But where was safe?

It was easier to find Mallos' magic the second time. He guided its thrumming warmth up into his chest, wrapping itself around his heart. Safety.

The floor fell away for a second time.


His feet slammed not into wooden floorboards, but carpet. Tristan glanced out of the window and hesitated. He was still in the castle, just a different part of it. The view from this new room looked out over his grandmother's rose garden.

It looked as well-maintained and well-loved as he ever had under Nimueh's careful administrations. She'd spent hours walking between the raised flower beds, cultivating new varieties and tending the old. He could almost see her out there still, gliding across the cobbles in her signature emerald dress, her wicker basket hanging from her arm.

But this wasn't her room.

Tristan moved closer to the glass and peered out, looking along the length of the exterior wall. If he wasn't mistaken he was in one of the rooms which had once belonged to his mother. It had been cleared out and rearranged; the old furniture banished and replaced with new. When Gawain had been taken and his mother had vanished they had been in enforced exile from their home. But when he and his father had returned to the Castle months later, Arthur had locked the door tight and left the contents to gather dust. It had stood exactly as Lilith had left it, steadily gathering dust.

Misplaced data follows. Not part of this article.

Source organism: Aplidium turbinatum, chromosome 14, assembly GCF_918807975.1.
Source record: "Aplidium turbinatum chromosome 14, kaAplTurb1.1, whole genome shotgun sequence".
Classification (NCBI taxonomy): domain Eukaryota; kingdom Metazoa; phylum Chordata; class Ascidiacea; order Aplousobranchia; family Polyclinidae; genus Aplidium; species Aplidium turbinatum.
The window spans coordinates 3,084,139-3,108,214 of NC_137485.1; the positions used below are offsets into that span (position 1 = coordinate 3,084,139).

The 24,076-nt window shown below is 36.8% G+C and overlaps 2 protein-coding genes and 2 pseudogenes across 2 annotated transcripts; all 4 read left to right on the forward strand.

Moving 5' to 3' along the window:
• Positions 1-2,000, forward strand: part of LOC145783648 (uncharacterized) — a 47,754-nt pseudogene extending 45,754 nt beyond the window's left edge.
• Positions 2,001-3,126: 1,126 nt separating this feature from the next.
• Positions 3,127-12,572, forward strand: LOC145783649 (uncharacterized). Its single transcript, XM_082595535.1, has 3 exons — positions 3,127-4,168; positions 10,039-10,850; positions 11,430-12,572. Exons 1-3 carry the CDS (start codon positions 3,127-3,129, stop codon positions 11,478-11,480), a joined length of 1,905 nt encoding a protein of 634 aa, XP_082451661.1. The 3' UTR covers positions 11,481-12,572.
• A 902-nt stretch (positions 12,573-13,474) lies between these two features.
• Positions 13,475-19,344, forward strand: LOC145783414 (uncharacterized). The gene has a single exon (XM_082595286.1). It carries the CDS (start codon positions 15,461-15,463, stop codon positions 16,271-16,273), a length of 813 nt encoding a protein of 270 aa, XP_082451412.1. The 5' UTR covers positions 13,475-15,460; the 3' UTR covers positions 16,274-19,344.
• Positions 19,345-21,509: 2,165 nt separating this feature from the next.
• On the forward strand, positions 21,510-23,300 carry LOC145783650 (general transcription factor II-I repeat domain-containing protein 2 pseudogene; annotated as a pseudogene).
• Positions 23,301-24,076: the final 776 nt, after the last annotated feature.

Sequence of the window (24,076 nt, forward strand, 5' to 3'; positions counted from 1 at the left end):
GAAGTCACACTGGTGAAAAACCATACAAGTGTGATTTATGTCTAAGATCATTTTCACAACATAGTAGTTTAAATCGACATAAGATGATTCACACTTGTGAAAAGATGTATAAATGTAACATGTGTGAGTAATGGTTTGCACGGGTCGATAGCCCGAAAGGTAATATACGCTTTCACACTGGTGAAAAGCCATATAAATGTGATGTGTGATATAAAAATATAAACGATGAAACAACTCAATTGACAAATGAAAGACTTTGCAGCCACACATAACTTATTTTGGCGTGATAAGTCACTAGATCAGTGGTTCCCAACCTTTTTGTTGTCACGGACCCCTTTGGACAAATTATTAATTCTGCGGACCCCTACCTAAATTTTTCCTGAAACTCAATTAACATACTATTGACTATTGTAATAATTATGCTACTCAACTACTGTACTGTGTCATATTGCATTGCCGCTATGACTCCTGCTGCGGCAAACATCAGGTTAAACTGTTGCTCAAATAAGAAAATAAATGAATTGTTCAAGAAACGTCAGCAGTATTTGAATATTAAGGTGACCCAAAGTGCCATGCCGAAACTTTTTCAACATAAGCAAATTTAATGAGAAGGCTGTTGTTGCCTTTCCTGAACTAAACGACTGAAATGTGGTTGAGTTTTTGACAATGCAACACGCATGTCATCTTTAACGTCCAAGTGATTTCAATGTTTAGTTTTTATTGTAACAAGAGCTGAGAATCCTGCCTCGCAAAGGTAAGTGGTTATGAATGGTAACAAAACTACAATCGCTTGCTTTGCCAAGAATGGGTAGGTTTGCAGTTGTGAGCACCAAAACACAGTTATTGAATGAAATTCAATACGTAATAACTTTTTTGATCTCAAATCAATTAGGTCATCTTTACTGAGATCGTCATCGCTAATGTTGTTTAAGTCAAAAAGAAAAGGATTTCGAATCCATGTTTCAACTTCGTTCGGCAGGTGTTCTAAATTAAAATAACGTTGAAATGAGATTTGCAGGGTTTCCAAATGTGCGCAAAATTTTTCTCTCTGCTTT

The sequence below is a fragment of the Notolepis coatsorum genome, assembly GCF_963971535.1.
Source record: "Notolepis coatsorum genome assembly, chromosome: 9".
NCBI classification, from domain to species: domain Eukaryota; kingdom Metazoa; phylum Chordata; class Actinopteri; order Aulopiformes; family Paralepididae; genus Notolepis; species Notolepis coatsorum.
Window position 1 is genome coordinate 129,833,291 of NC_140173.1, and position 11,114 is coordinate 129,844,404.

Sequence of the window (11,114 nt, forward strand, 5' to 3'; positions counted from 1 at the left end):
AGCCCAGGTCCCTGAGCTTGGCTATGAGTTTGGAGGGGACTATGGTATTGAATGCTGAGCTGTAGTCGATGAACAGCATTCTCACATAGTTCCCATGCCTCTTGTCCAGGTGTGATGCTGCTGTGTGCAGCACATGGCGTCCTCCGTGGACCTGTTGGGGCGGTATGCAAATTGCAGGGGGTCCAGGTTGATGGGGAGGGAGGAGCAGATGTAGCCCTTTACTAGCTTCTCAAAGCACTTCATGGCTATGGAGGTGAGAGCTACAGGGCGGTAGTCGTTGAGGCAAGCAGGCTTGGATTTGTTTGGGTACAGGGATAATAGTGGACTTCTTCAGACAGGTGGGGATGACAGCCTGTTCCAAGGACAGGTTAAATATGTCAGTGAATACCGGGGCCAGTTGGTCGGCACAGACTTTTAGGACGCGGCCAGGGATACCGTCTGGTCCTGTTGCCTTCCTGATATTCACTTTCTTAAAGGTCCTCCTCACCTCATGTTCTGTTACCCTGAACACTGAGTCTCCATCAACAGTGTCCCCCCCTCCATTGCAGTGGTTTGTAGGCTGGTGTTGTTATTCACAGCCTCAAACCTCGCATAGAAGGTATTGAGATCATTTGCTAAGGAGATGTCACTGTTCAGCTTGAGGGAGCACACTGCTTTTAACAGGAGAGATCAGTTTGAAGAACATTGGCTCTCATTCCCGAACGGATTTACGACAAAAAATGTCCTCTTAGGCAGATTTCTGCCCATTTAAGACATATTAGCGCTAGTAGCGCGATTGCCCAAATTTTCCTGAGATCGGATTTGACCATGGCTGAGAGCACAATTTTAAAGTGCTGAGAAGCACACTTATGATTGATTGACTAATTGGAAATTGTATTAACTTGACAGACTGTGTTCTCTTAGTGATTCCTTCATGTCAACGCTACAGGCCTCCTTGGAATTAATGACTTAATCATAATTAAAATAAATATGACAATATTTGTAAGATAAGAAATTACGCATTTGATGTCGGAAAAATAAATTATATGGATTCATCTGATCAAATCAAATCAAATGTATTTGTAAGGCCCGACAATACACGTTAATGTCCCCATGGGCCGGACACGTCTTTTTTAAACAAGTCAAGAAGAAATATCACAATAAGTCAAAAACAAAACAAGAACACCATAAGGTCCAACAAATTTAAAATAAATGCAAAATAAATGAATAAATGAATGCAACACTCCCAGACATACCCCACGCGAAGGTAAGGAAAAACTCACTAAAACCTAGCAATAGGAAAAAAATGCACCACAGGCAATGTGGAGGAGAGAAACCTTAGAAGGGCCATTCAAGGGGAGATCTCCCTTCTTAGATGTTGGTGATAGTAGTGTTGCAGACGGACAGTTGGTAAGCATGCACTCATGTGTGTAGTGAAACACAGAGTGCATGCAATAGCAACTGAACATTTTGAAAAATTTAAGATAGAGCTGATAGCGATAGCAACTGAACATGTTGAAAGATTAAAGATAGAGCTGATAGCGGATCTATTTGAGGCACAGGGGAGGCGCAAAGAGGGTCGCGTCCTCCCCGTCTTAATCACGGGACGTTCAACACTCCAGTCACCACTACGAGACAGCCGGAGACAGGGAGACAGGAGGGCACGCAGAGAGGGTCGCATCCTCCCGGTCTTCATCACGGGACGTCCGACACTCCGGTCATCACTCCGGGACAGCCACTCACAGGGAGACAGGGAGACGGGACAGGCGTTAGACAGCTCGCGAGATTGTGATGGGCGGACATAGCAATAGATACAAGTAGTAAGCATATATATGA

There wasn't any dust anymore. The room had been impeccably cleaned. There was a four-poster bed at one side, and a desk pushed up against the expanse of wall between the two windows. Tristan stepped towards it, and looked down at the scattered papers.

He knew that handwriting.

With his borrowed fingers he slipped it from the table top and held it, drinking it in.


He was holding his breath. Shaking his head, Tristan put it back where he had found it.

And as if on cue light footsteps echoed on the other side of the chamber door. He froze, spinning to face the entrance as the door handle turned. She mustn't see him.

Ice water ran down his spine as she stepped into the room, his stomach turned over and he braced himself for a cry of alarm.